The Water Works Co. has purchased three acres of land adjoining their reservoir of the Fairchild estate for $8,500 and have commenced enlarging the capacity of the reservoir so that it will hold 1,000,000 gallons additional. The work will be finished about August 20, and when finished it is expected that it will furnish sufficient water for all purposes.
   The Homer Republican says Miss Mudge of Cortland met with an accident just north of that village Wednesday morning. She was riding her wheel to Little York and collided with a team. The young lady and her wheel were both run over by the horse. Fortunately she escaped serious injury. The man refused to carry her and the wheel back to Homer.
   The regular meeting of the W. C. T. U. will be held on Saturday, July 22, in the rooms over Collins' china store, at 2:30 P. M. Consecration service from 2:30 to 3 led by---. Regular meeting at 3 P. M. Subject, "Anti-Christ; how shall we wage our war against him?" The exercises will consist of reading, discussion, recitation and music. Everybody will be welcome.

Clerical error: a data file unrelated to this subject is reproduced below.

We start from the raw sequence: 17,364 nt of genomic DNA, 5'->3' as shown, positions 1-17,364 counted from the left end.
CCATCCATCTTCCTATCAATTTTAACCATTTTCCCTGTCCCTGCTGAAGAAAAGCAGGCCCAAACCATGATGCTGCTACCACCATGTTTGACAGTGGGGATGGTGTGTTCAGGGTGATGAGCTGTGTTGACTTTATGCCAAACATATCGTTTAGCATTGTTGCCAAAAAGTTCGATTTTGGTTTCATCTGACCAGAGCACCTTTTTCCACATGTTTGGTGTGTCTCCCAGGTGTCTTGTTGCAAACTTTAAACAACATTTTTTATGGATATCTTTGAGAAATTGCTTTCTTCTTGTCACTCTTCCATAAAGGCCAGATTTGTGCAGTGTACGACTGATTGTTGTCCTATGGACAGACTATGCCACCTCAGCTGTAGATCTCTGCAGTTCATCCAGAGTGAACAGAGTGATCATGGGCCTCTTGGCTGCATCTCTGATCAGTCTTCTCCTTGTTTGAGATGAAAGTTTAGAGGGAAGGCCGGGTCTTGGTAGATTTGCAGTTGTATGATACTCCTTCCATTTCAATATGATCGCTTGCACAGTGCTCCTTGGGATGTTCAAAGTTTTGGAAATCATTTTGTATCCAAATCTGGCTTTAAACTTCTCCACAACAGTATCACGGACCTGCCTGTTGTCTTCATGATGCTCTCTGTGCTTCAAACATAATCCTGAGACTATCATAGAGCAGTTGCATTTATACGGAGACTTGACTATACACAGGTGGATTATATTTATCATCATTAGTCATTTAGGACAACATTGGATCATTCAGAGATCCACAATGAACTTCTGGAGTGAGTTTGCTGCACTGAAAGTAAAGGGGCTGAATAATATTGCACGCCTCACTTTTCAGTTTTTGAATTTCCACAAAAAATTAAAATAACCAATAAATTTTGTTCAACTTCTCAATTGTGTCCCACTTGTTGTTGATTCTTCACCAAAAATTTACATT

The survivors of the "Old Twelfth Reg't." held their annual reunion at Maple Bay last Tuesday. One of the companies was raised in Homer, and the regiment was the first one raised in either Onondaga or Cortland counties. Its ranks were sadly thinned before it returned from the front, and death has since been busy with the survivors, so that now the muster roll can be quickly called.
   St. Leo's church in Tully will be dedicated on Tuesday, July 26th. The services, to be held in the church, will commence at 10 A. M., conducted by Bishop P. A. Ludden, assisted by the pastor, Rev. Father Doody, and priests from different parishes in the diocese. The dedicatory sermon will be delivered by Rev. John J. McLoghlin of Cortland, who formerly had charge of the work in Tully.